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NaNA, WFP validate reports on Nutrition Baseline Study in CRR, NBR

Dec 24, 2014, 10:48 AM | Article By: Halimatou Ceesay

The National Nutrition Agency (NaNA) and World Food Programme (WFP) under the MDG1c-funded project Tuesday validated two reports on Nutrition Assessment of School Children and the Knowledge, Attitude and Practices study conducted in Central River Region (CRR) and North Bank Region (NBR).

NaNA was contracted by WFP to undertake the two studies in NBR and CRR funded by the MDG1c Project.

The two surveys focused on establishing the nutritional status of children in lower basic schools and early childhood development centers, and on capturing information on the knowledge, attitude and practices of communities as they relate to improved nutrition.

Victoria Ginja, WFP country representative, said it was evident that good nutrition is a foundation for growth, social and economic development, adding that they must recognize that food production alone does not translate into better nutrition.

The EU support to the MDG1c project aims to use every-day strategies to reduce hunger by combining different tools, through support to school-feeding, and the project underscored the importance of optimum nutrition in promoting the course, she said.

She added that the project seeks to empower communities with skills, tools and the knowledge to better feed themselves.

It means school feeding is an entry point for change towards promoting community behaviour and attitude to improve child and maternal malnutrition and health, she said.

According to Ms Ginja, these efforts would help in breaking the cycle of malnutrition and, therefore, understanding the commodities of nutrition practice on the ground contributes to improve nutrition that was necessary for better programming. WFP in partnership with the Ministry of Basic and Secondary Education and NaNA conducted these two localized, but very important studies, for the first time in The Gambia to provide the baseline information required to assess any changes brought about by the EU MDG1c project, she stated.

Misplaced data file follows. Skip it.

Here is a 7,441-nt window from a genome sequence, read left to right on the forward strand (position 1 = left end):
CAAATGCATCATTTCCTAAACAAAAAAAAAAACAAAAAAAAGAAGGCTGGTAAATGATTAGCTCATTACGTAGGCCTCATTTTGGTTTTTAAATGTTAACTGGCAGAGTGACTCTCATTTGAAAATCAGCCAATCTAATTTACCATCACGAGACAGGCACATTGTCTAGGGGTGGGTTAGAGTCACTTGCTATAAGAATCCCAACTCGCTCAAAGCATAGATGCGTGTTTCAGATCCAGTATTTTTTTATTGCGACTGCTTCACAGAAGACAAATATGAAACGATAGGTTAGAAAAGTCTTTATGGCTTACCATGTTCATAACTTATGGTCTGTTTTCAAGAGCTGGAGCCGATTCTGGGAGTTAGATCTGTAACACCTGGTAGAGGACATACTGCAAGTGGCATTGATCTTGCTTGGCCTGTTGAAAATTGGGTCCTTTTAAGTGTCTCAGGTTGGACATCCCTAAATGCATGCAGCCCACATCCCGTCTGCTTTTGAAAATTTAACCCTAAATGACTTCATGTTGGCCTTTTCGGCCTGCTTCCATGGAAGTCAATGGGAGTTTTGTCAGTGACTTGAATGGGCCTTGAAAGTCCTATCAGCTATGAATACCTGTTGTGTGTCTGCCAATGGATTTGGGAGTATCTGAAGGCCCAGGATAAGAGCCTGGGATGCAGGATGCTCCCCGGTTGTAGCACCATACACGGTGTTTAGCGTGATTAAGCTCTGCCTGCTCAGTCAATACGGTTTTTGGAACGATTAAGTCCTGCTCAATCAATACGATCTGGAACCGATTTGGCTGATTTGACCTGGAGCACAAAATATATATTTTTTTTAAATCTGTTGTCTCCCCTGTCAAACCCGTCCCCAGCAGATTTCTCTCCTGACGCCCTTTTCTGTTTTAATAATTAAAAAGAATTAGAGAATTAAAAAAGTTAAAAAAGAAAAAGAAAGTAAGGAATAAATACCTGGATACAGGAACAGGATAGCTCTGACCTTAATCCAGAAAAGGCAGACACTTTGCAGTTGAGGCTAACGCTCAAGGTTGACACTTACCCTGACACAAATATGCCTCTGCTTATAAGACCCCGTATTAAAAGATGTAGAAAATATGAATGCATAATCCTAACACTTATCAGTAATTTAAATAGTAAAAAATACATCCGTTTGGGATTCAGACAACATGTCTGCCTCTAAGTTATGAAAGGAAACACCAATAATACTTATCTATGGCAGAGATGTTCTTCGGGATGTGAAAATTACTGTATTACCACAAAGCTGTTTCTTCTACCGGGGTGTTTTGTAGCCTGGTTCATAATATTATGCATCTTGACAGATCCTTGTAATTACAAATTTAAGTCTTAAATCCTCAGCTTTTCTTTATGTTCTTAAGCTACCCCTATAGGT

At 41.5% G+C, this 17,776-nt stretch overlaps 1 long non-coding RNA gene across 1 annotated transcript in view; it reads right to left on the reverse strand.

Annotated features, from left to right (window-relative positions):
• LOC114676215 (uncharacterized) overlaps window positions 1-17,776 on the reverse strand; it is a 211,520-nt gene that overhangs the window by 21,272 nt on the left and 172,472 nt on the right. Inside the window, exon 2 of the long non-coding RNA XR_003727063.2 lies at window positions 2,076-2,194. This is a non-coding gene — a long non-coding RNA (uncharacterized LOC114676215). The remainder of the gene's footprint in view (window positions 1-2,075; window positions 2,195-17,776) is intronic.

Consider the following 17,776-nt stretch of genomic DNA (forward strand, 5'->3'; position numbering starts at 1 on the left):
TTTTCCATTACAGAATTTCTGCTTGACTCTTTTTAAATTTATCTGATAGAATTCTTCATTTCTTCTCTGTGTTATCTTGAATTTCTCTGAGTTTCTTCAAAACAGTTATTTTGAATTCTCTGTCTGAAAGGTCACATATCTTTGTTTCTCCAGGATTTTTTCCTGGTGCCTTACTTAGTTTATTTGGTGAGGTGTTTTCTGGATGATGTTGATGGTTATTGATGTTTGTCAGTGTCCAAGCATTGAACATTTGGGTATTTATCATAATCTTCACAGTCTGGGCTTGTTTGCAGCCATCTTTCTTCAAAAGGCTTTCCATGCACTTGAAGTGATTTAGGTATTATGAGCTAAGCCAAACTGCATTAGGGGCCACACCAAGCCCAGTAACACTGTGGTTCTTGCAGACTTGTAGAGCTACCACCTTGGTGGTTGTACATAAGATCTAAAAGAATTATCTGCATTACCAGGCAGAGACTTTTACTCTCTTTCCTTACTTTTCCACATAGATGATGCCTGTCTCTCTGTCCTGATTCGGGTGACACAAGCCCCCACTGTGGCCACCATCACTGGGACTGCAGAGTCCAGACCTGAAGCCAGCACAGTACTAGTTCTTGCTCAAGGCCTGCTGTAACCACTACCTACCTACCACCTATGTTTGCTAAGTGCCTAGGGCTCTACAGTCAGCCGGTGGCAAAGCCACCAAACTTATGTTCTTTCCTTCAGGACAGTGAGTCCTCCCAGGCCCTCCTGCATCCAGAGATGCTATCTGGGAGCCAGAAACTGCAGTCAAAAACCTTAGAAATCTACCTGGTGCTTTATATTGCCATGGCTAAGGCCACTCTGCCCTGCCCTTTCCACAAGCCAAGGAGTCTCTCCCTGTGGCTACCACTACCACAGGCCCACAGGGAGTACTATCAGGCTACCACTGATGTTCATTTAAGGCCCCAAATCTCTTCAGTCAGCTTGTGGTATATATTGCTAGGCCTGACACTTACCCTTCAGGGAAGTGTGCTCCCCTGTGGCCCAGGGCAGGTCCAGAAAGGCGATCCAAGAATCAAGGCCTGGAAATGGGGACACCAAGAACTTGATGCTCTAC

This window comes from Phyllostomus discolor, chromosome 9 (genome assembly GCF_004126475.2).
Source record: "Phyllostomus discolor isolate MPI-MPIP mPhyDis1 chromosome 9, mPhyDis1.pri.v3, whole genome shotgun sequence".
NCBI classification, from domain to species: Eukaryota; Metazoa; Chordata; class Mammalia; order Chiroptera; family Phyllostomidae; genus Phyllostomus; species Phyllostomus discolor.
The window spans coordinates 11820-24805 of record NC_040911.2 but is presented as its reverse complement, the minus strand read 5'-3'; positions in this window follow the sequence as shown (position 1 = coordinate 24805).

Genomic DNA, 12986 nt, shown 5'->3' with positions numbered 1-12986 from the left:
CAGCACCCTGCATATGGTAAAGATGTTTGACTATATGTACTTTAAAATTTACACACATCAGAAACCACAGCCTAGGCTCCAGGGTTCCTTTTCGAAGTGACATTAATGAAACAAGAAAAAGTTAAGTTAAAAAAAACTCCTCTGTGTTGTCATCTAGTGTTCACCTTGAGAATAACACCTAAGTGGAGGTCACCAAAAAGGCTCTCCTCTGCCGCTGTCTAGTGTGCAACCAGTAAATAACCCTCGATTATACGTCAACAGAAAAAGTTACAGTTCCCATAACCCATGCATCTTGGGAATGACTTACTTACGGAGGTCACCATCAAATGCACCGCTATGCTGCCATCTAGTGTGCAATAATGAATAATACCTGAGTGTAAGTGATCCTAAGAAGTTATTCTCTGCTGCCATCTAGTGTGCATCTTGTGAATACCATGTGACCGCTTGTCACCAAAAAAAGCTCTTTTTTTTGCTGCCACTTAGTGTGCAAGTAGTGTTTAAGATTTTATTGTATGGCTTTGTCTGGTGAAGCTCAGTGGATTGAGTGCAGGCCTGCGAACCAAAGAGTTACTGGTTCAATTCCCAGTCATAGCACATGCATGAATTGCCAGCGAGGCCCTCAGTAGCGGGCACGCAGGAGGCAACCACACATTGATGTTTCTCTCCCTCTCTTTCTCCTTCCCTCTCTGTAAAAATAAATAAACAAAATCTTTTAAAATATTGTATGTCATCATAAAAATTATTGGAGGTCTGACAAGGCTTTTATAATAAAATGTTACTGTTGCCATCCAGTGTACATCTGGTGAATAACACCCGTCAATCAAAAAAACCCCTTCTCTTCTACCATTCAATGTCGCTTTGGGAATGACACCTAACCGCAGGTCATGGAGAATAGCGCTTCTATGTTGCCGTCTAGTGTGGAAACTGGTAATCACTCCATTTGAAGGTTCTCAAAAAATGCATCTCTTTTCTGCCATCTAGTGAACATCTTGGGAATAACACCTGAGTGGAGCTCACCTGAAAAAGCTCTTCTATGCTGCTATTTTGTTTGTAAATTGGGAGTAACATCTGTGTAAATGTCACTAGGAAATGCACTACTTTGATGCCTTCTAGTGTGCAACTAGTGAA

The information generated would be useful in the formulation of the right information for nutrition education in schools and in the community, she noted.

Modou Cheyassin Phall , Executive Director of NaNA, said they gathered to validate two sets of documents, and that this was a kind of a paradigm shift from the usual studies they used to do.

Most of the studies they conducted were based on children under 5 years, because that was where they thought the burden of malnutrition was lay, and where they could make a change to improve child nutrition, he said.

He added that some children were born with low birth weight, they continued with it and maybe become underweight or stunted through the years, when they are supposed to growing correctly.

They also transit with it into their adolescence and adulthood, and it becomes a lifelong and sometimes has inter-generational effects.

It was not a bad idea from time to time to assess the nutritional status of the general population, to know where the burden of malnutrition lies; because if they do not do that those children would continue to grow up malnourished and would not be nourished, he added.

He said if they assess from time to time, especially the school-going children, that would help the education department and would also help the country.